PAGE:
The Theatre Flamingo Project – Part 1

Issue No: 124 When 20 somethings, young talent, fresh out of drama school, desist from taking the predictable path to tinsel town and stardom, and instead, pause and look back at the 3 years of their training and what it means to their lives and their passion of ‘Theatre’, I am all ears and definitely even sceptical of their intent! Isn’t it logical for these youngsters to join the rank and file of the ‘strugglers’ and wait for their careers to launch? Or then give those ‘endless’ auditions, and wait for the ‘magic call’? Or then make the rounds of directors and producers in search of ‘their Godfather’? Or if nothing works, take on meagre jobs to survive and wait till their ‘turn’ comes? All this said in true faith, but this bunch thinks otherwise.

Nine friends of the Lalit Kala Kendra, University of Pune, put their heads together with a common resolve, that they see ‘Theatre’ as something more than just a ‘launch pad’, to their careers in acting or other allied avenues in theatre and wish to reach it to people who otherwise have no access to it. It may sound very philosophic for so young a minds, but they have chewed on it, are convinced of their intentions and have literally packed their bags and set out to make this dream a reality. It starts with them forming their own theatre group, ‘Theatre Flamingos’. To my critical mind, this sounded all too ‘romantic’ and idealistic, but I am ready to reign in my inhibitions, at least for now, and follow their passion.

With one long act play, ‘Wasansi Jeernani’ by Mahesh Elkunchwar and three Monologues/ Solos, in their kitty, they set off on the 23th of May 2017, all bags packed in a Scorpio, to travel to the interior of Maharshtra, Sindhudurg and Goa, covering a distance of 4700km in 14days . They reached to people who had never seen a play before, to the ones who dropping by to’ see what all this fuss about’, to some who had’ seen it all’ and insisted on giving then a talk on how’ a play should be done’. They came back a happy lot with loads of experience and stories galore, their resolve stronger that this is what they had planned for and will this is what they will take forward. But still there was something amiss. I was not convinced and decided to start at the beginning of this concept and what triggered this chain of events. I chatted with the bunch and believe me they wouldn’t stop talking. Ketan Jadhav, Vinayak Kolwankar,Kalpesh Samel, Pranay Sakpal, Abhishek Dukhande, Deva Gadekar, Sharvari Kulkarni, Prajakta Kavllekar, Dhanashri Satam, Sunil Savekar( Driver), the ‘flamingoes’, are here for real.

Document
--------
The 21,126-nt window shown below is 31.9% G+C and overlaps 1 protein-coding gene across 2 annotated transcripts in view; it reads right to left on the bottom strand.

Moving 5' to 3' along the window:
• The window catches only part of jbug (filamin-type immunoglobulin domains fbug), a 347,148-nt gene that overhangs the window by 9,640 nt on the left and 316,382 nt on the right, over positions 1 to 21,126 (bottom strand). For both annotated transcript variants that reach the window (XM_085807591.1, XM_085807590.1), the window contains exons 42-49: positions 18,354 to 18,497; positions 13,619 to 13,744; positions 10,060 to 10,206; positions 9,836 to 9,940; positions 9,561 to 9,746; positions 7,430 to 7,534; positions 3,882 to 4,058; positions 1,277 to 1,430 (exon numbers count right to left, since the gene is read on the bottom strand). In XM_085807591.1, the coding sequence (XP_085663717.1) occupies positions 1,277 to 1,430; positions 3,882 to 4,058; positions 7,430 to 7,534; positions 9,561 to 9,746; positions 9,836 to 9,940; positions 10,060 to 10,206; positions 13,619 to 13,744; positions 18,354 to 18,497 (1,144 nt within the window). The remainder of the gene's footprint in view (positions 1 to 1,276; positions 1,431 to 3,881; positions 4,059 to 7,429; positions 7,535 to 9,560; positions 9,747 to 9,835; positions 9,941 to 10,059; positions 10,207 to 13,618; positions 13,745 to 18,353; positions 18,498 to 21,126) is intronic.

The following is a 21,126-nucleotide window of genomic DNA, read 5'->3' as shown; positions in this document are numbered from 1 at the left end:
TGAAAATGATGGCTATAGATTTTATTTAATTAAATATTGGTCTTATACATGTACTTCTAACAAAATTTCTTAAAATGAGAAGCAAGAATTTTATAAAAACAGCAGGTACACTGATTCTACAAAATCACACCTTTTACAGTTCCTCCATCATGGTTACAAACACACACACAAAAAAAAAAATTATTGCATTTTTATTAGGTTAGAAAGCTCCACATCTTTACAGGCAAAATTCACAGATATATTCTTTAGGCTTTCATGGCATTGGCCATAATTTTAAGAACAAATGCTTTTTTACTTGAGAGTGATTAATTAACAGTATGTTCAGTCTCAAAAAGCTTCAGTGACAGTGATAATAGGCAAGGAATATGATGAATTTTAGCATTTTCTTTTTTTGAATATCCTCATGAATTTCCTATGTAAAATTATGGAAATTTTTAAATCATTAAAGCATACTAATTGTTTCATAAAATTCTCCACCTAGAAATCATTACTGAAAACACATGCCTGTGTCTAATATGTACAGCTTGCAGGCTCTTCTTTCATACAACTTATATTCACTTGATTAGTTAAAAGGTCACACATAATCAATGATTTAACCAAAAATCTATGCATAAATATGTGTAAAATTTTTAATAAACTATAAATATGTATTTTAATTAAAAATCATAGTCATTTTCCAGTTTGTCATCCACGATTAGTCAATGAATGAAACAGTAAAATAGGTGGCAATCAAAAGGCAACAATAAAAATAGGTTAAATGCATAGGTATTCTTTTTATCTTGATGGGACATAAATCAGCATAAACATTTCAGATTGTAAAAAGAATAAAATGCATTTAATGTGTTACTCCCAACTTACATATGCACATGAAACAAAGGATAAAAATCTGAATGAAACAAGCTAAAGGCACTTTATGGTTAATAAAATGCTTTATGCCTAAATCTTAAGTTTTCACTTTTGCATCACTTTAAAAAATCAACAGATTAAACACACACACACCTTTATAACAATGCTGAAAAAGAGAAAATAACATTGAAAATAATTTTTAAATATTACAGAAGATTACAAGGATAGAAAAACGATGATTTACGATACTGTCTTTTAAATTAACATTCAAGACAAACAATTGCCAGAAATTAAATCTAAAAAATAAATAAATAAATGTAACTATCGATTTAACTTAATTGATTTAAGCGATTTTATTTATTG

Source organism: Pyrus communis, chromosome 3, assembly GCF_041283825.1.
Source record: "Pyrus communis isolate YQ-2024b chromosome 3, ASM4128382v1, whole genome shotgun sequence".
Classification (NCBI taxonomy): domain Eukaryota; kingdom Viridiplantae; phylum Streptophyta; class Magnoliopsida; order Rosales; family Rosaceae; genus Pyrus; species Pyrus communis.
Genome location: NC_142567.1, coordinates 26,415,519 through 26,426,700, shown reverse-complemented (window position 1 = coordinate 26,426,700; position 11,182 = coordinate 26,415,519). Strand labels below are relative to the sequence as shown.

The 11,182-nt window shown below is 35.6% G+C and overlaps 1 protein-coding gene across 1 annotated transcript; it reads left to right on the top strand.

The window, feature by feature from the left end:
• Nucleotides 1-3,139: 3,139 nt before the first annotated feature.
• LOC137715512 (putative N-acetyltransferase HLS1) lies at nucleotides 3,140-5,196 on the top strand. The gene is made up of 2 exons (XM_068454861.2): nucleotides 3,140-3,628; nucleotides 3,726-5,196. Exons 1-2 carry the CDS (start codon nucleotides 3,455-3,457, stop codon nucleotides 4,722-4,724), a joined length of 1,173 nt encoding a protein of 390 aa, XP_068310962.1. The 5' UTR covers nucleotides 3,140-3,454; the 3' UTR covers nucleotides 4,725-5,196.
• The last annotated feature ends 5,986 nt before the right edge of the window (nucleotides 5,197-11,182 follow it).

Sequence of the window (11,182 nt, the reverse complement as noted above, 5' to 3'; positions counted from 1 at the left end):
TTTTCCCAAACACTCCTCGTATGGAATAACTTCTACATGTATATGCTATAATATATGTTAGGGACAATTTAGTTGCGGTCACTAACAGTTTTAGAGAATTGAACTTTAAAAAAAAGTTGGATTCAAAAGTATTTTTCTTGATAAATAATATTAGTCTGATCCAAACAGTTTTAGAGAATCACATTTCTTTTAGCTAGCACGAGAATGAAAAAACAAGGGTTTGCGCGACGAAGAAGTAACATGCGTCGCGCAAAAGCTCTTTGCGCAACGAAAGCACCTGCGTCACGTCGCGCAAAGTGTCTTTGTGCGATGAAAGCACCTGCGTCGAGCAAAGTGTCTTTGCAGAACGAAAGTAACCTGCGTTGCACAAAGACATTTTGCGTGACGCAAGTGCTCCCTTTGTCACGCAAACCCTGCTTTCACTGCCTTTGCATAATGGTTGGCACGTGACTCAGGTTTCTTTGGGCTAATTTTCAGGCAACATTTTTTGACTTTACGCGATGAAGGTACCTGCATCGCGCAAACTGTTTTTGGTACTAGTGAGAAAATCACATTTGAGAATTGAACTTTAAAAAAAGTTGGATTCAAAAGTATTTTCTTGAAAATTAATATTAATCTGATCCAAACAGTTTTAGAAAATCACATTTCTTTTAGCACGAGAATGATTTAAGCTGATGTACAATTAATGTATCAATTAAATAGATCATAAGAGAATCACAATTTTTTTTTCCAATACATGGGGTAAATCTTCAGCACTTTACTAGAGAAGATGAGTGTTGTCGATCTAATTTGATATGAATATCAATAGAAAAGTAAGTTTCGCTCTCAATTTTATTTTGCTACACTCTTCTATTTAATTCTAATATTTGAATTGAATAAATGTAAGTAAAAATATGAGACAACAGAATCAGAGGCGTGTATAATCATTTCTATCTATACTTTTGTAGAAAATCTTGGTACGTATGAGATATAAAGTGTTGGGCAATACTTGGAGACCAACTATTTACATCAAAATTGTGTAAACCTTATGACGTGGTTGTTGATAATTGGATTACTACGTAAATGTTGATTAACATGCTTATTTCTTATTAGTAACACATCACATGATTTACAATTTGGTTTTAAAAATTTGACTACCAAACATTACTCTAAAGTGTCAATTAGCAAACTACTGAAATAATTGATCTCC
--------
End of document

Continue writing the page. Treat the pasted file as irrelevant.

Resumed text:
If one were to look at the profile of these friends and for that matter most of the trainees at the Lalit Kala Kendra at the University, one can’t miss the fact that largely they come from non- urban locales and sometimes remote villages. They may have had a spattering with the arts and theatre in their upbringing and maybe seen some plays travelling to their villages, but mainly they are new to this world.  Their families have just tagged along with their passion for theatre, with ignorance of what it has in store for them. Some rebelled at home to come this far! As I spoke to them I also realised that none had a solid backing from home to have even joined this course, let alone taking it up as a career! Having see some of them perform, it is difficult to imagine them as fresher’s to this world!

‘How can theatre help you survive? How will you sustain for a lifetime? Don’t take this risk and play with your lives!’ ‘Stop this madness and take up a job.’’ You have your siblings to think about’.’ We have no money to fend for your training, earn yourself in the city and do your theatre training’. These were some of the jibes we had to hear through the years. And this coming from our own families was hurting! It was disturbing and demotivating. But it touched a raw chord within. It made us think…, ‘says Ketan.

“What are we studying theatre for? What does it mean to us…to our lives? This question irked us. We realised that theatre is for the people and if we don’t reach out to them, it is meaningless. We were also convinced that being part of the ‘Strugglers’ was not the only way to make a mark in this field. This venture is about theatre and performance and how this performance will reach its desired audience.’

‘There are many small villages and communities, where theatre has not reached. Their only exposure has been to   forms like the keertan or other folk forms. This does not mean that they do not like to watch a play. There is a need to reach out to them, something that we realised on our tour’.

I seconded this thought, as theatre has been an integral part of the social fabric of Maharashtra. At a time when the electronic media had not reached the remote parts, it was the folk arts which satiated the artistic hunger of the populace. Not only did they enjoy the shows like the Dashaavatar,  Chitrakathi, Khele, Naman, but also welcomed the folk forms like Kadaklaxmi, Bharud, Keertan, Jogwaa etc.  This was a time to meet and socialise. Geographic locations impacted a lot on what was seen regionally as also the kind of audience these shows attracted. So people in the Konkan area are more exposed to these arts than those in the Vidharba and Marathwada regions, something that these youngsters experienced in their travels, adding to their bag of experiences.